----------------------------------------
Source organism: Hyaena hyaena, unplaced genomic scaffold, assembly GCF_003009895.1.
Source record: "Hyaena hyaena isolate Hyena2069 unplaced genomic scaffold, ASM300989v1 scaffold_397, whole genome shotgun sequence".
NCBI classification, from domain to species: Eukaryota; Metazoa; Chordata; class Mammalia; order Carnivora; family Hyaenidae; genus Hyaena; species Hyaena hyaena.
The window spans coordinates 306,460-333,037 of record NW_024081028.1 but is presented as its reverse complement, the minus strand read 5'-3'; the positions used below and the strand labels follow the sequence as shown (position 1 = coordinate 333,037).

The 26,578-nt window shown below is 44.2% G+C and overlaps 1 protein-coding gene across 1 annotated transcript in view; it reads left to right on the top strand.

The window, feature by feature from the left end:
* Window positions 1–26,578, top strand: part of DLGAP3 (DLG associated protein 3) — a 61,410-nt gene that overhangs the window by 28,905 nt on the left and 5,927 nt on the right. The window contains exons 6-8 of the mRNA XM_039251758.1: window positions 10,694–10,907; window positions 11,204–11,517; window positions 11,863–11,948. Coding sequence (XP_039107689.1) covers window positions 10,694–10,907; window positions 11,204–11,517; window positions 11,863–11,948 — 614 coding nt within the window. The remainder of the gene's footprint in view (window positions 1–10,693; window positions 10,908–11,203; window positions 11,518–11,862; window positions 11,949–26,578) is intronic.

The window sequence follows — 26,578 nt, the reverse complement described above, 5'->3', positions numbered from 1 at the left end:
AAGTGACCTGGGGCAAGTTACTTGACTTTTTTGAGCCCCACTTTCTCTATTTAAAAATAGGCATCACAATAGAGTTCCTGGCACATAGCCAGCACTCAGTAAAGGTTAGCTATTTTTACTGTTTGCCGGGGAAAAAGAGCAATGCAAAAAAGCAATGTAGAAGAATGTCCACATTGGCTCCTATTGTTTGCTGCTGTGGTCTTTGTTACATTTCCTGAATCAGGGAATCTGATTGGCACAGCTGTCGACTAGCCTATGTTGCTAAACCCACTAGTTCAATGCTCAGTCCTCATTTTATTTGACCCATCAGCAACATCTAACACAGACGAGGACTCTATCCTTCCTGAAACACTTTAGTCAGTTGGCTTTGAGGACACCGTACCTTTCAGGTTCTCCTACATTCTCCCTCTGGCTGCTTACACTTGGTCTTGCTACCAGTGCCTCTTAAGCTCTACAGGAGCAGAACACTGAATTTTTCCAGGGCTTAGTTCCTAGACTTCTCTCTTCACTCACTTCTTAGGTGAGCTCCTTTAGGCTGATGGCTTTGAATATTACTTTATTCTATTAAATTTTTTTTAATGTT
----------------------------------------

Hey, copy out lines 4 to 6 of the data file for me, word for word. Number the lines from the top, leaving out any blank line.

The window spans coordinates 306,460-333,037 of record NW_024081028.1 but is presented as its reverse complement, the minus strand read 5'-3'; the positions used below and the strand labels follow the sequence as shown (position 1 = coordinate 333,037).

The 26,578-nt window shown below is 44.2% G+C and overlaps 1 protein-coding gene across 1 annotated transcript in view; it reads left to right on the top strand.

The window, feature by feature from the left end: